You start saving for retirement to take care of yourself, right? You want to be sure that you and your spouse can lead a safe and comfortable lifestyle during your retirement years, so you set up a self-directed IRA and make regular contributions to it.
But at the core of all saving and investment there’s likely to be something more. After all, most people tend to keep saving and investing even after they’ve got enough to take care of themselves. We often tend to continue making these savings and investment choices because we’re thinking beyond ourselves and our spouses. We believe that with our saving we can benefit our children and our grandchildren, and help to improve their lives.
One technique that some individuals use is to name a trust as the beneficiary of their self-directed IRA. The rationale, particularly if they’ve already created the trust for other reasons, is that a trust beneficiary will give them greater control over their estate planning. Here are some considerations for appointing a trust as the beneficiary of your self-directed IRA.
Make Sure You Have a Good Reason. Naming a trust as a beneficiary will invariably involve more paperwork and planning than simply naming the individuals that you want to benefit. In order to make this worthwhile, you want to be sure that you have a good reason for involving a trust in the handling and administration of your self-directed IRA assets.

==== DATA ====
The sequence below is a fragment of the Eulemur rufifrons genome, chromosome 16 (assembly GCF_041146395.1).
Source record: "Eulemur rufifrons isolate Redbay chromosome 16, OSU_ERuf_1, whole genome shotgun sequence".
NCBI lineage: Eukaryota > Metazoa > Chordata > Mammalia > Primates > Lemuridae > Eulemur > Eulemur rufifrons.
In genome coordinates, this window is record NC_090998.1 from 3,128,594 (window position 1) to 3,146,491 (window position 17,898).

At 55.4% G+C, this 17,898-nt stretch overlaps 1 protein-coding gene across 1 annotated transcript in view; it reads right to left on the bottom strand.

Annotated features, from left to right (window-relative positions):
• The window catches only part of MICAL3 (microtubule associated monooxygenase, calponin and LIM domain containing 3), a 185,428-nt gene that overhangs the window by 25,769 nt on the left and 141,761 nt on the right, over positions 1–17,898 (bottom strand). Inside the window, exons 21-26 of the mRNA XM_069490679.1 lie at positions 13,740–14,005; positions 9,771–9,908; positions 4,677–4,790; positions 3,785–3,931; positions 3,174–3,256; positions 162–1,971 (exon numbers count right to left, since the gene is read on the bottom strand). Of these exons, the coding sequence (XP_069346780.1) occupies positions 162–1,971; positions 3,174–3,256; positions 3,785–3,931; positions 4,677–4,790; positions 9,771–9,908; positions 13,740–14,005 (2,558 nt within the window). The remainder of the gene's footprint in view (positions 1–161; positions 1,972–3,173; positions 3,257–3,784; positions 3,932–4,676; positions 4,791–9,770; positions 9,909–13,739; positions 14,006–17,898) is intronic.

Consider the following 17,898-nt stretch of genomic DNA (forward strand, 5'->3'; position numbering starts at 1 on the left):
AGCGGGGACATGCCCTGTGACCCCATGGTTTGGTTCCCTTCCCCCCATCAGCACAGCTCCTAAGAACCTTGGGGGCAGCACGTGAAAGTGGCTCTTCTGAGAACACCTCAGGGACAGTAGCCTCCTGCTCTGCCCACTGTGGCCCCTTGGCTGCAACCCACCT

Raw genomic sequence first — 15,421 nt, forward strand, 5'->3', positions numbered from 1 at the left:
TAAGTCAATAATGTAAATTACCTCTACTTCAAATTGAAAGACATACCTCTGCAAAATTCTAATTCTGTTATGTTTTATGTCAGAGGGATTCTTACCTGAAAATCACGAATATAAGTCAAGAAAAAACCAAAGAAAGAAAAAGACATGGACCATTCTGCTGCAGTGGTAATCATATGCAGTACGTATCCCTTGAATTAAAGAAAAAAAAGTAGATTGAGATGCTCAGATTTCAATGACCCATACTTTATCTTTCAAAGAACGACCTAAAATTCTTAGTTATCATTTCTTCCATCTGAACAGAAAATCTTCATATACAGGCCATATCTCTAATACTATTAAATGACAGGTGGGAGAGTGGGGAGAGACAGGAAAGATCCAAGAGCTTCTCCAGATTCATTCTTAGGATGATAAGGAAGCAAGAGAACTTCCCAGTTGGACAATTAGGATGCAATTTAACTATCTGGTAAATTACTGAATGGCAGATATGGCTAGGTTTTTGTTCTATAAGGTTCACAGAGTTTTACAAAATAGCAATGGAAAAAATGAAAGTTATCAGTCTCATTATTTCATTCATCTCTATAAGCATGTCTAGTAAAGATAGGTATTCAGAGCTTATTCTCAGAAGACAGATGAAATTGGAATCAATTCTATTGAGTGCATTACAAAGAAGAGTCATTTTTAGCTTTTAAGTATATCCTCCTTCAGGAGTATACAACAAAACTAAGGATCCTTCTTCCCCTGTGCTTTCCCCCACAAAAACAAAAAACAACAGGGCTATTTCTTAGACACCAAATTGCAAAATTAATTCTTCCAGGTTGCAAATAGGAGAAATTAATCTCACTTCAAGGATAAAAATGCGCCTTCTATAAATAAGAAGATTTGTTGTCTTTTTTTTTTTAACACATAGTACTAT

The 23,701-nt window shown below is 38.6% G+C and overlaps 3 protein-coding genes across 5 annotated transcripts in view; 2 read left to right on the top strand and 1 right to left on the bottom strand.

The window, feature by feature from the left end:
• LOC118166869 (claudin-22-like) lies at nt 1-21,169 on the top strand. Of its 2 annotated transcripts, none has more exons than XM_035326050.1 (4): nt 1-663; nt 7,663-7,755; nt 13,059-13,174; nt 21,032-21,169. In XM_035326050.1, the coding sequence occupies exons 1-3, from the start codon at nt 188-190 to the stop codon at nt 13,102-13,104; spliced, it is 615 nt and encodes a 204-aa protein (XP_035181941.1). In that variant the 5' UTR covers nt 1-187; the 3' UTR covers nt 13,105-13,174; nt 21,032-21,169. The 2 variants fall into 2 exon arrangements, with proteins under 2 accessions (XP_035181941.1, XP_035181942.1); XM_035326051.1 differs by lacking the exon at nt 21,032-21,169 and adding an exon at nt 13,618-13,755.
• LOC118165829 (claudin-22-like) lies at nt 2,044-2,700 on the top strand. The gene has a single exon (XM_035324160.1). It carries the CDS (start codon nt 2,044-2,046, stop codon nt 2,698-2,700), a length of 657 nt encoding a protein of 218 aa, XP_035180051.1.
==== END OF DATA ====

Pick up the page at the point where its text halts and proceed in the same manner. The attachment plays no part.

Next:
One common reason to name a trust as your beneficiary is if you don’t want your children or grandchildren to have immediate access to the full amount of your bequest. Trusts can be set up to make periodic payments to the individuals you name, or to make payments for certain purposes (such as college expenses, for example), so that the assets you’ve accumulated will not be spent too quickly.
Spousal Beneficiaries. The spousal rollover provisions for IRAs are very powerful, and the benefits are might outweigh anything you may be able to gain from having your spouse benefit from a trust that’s the beneficiary of your self-directed IRA. Speak with your advisor to weigh the pros and cons of each approach.
The Trust Beneficiaries. Avoid the temptation to make your structure overly complicated. For example, the beneficiaries of your trust should be individuals, and not additional trusts or charities. For example, any structure that has the effect of completely avoiding taxes that would otherwise be due is likely to draw examination from the IRA.
Furthermore, if there are a number of different children and grandchildren that you wish to help, consider setting up separate trusts for each individual. You may also wish to divide your self-directed IRA into multiple accounts in order to feed into each of these trusts. The costs can be a disincentive for some, but don’t be tempted to try to cut corners. Getting something wrong can have immediate and significant negative tax implications.